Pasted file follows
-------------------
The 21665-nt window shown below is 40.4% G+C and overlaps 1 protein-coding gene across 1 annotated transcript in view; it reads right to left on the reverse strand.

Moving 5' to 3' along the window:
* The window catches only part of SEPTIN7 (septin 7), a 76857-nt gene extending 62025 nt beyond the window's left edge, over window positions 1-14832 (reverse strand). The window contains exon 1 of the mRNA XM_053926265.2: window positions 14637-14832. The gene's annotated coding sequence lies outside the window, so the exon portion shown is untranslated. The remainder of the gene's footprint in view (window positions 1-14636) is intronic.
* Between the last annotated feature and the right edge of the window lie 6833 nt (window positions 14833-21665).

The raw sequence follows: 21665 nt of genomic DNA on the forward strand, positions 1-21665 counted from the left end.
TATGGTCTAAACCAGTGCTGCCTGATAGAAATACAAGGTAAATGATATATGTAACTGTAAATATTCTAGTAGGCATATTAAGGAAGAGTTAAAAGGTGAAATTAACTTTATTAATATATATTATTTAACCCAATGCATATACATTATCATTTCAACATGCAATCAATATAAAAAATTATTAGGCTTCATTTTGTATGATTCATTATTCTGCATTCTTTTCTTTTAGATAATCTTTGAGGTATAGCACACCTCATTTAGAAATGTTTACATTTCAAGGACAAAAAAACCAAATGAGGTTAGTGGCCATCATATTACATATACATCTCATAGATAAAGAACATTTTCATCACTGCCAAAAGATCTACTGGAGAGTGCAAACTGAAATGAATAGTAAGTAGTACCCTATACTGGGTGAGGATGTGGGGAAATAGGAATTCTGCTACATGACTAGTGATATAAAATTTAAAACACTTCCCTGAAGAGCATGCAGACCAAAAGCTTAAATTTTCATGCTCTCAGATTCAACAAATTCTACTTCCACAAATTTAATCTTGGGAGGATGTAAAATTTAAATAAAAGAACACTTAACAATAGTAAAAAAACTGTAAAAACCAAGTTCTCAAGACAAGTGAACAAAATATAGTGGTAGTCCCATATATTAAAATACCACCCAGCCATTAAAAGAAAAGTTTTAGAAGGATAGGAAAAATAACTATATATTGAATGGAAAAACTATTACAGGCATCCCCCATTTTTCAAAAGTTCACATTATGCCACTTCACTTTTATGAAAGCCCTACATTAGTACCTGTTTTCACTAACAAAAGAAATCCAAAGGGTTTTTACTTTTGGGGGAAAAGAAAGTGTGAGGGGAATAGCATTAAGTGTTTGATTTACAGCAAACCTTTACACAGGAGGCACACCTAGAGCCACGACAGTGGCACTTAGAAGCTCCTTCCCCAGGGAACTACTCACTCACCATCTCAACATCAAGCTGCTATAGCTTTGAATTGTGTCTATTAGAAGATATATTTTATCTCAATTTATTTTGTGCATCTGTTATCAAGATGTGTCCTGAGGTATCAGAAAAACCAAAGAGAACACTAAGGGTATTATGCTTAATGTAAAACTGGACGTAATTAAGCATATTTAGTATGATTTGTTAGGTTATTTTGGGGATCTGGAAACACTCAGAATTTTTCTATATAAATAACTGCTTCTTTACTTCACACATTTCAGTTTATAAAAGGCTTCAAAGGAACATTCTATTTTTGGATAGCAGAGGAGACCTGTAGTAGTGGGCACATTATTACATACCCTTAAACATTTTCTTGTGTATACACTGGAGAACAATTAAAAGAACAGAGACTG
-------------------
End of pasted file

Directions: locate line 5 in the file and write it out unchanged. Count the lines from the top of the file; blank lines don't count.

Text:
The raw sequence follows: 21665 nt of genomic DNA on the forward strand, positions 1-21665 counted from the left end.